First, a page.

WHILE Limerick’s difficulty may prove to be Antrim’s opportunity this Sunday at Cushendall, the number of players that Treaty manager John Kiely is without for their Allianz League clash should be as key a consideration as the plight of club players when the case for a defined playing season is being discussed.
The condensed league programme means that there’s no ‘football only’ weekends during the group stages of the league on which to play the Fitzgibbon final and the various county managers seem to have been extremely considerate to the players who could just as easily have been asked to play two games in 24 hours.
There is a total of eight counties affected by Saturday’s Fitzgibbon final between University of Limerick and DCU. UL have players from Clare, Limerick and Tipperary, while DCU have platers from Dublin, Kilkenny, Waterford, Westmeath and Wexford.
Tipp boss Michael Ryan is doing without John McGrath, Jason Forde, Barry Heffernan and Paul Maher this weekend against Kilkenny. Ryan has adopted a sensible approach to the Fitzgibbon commitments in that the quartet train only with the county squad and not UL, and he sees Sunday’s game as an opportunity to give other players game time, despite him missing his top scorer Forde.
He has the luxury of a deep pool of players however Limerick’s strength in depth certainly doesn’t compare favourably with Tipp or Kilkenny. Kiely’s squad will travel to Cushendall minus five players: Seán Finn, Gearóid Hegarty, Tom Morrissey, Barry Murphy and Pat Ryan who will all line out for UL on Saturday.
Kilkenny themselves will be without Conor Delaney and John Donnelly, while Dublin’s Eoghan O’Donnell, Donal Burke and Fergal Whitely will not be part of Pat Gilroy’s squad to play Galway. Clare will miss Conor Cleary, David Fitzgerald, Tony Kelly and Ian Galvin.
Wexford’s Paudie Foley and Aaron Maddock, Waterford’s Patrick Curran and Westmeath’s Killian Doyle will all also get a lie-in on Sunday.
The respective county managers have rightly received a collective pat on the back for their approach to player welfare, but should they really have to make that decision?
Take Limerick as a case study. Not only will they be without five players due to the Fitzgibbon final, they will also be without their Na Piarsaigh contingent – as they have been for their three league games so far.
So to the names above, add Mike Casey, Alan Dempsey, Will O’Donoghue, Shane Dowling, David Dempsey and Ronan Lynch. That makes two-thirds of a team that Kiely will do without for a National League match.
Limerick teams have been Munster club champions in five out of the last seven years. Since the current league format was introduced in 2012, Limerick have been in Division 1B. In those seven seasons (including 2018), Limerick clubs have reached the All-Ireland club final on three occasions, meaning that managers had no players from their county champions for the entire National League campaign.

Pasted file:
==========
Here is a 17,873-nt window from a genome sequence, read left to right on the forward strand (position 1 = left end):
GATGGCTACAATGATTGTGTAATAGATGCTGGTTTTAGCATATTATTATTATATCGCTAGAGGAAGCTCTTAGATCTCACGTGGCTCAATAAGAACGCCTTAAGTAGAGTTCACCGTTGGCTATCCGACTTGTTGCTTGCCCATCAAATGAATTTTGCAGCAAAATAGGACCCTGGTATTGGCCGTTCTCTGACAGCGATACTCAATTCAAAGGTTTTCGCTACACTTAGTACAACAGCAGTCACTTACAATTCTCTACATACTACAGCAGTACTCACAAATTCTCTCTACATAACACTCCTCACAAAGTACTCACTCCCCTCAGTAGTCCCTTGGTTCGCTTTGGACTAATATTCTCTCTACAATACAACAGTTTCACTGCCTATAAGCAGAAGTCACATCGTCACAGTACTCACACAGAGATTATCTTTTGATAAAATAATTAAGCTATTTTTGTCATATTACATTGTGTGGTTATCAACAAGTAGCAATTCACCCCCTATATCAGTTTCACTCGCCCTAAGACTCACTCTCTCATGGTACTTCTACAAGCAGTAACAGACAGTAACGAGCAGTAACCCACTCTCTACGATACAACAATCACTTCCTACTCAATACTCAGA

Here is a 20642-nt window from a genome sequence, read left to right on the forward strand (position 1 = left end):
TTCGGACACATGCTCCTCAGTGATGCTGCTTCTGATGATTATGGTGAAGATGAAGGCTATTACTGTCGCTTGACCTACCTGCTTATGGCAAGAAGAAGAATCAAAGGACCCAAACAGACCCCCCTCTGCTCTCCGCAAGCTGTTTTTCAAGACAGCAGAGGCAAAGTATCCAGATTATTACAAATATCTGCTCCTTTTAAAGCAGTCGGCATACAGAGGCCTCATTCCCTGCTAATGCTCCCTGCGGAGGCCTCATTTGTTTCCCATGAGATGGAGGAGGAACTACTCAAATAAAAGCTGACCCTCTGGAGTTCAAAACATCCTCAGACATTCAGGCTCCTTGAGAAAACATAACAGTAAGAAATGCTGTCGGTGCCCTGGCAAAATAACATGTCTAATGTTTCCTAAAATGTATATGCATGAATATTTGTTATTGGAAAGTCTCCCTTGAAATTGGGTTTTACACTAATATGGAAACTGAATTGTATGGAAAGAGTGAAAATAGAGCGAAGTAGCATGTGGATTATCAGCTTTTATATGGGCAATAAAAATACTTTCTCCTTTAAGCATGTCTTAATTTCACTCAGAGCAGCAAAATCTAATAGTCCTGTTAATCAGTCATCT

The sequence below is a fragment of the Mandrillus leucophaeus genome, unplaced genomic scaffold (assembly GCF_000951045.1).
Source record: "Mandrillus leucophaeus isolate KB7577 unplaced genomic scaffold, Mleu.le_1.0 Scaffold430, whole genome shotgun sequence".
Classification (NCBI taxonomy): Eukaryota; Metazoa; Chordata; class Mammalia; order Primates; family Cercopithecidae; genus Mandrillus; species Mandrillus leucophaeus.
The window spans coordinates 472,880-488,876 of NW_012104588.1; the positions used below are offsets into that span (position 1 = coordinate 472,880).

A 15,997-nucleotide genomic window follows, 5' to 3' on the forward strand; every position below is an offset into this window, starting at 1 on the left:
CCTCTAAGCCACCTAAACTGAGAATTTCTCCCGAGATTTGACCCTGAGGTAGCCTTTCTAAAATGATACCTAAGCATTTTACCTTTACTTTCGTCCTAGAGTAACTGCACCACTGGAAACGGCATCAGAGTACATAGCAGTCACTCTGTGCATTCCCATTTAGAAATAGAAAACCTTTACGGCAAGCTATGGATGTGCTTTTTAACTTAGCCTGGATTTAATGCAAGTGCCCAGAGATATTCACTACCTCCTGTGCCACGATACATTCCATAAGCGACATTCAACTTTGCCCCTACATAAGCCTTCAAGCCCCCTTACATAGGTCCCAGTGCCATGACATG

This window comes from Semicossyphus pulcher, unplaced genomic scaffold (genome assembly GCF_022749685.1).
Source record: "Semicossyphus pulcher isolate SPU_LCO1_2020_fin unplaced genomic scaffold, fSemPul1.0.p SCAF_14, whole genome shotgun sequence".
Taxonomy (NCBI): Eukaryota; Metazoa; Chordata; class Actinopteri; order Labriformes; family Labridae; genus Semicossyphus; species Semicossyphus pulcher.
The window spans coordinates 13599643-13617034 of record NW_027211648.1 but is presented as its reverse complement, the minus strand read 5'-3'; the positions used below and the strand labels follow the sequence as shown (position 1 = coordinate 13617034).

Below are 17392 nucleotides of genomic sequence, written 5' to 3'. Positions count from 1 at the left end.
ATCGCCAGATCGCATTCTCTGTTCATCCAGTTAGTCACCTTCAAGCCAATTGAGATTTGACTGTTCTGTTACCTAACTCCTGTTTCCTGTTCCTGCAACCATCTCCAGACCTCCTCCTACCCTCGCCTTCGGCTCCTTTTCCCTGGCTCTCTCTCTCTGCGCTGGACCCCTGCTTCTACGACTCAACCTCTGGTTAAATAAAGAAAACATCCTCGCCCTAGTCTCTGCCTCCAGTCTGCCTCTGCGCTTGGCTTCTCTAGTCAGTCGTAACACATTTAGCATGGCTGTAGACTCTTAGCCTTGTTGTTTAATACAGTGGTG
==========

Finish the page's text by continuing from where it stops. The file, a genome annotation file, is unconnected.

Limerick lost just one group game in 2015 and 2016 and you’d have to go back to 2012 for their previous group loss, having gone through 2013 and 2014 unbeaten – before losing out in the promotion playoff.
Now the promotion playoff has been scrapped and only the side that finishes top of Division 1B will get promoted. Yet in what is supposed to be hurling’s second most important competition, and in a division in which promotion is likely to go down to the wire, a team will face into a key game without two-thirds of their first choice players.
When the much-anticipated-single-calendar-year club fixture schedule finally sees the light of day, it may well take care of the issue of managers doing without their county champions contingent during the All-Ireland club series but where to fix the Fitzgibbon in a new fixtures calendar?
To allow for group stages and knockout games, avoid exam clashes and sidestep Allianz League games that are scheduled for five weekends in a row is virtually impossible however there’s a fairly simple solution to the conundrum – and that’s to have the Fitzgibbon final midweek.
Fitzgibbon group matches and quarter/semi-finals are played on just about any day of the week. What’s wrong with playing the final on a Wednesday night under lights? The Munster and Leinster under-21 championship games on a Wednesday night attract great crowds and also provide a very welcome and all-too-rare live midweek TV game.
So what are the chances of an upset at Cushendall on Sunday? Antrim only have one competitive victory against Limerick – in the 1994 National League. They held them to three points as recently as 2013 and fell by just eight points in their last league meeting three years ago.
In-between there was a 23-point mauling at the Gaelic Grounds but I don’t expect anything like that on Sunday. With so many missing from the Treaty ranks, Antrim have a real chance to get their first points of the campaign. Certainly the handicap betting of Antrim plus nine points seems more than generous.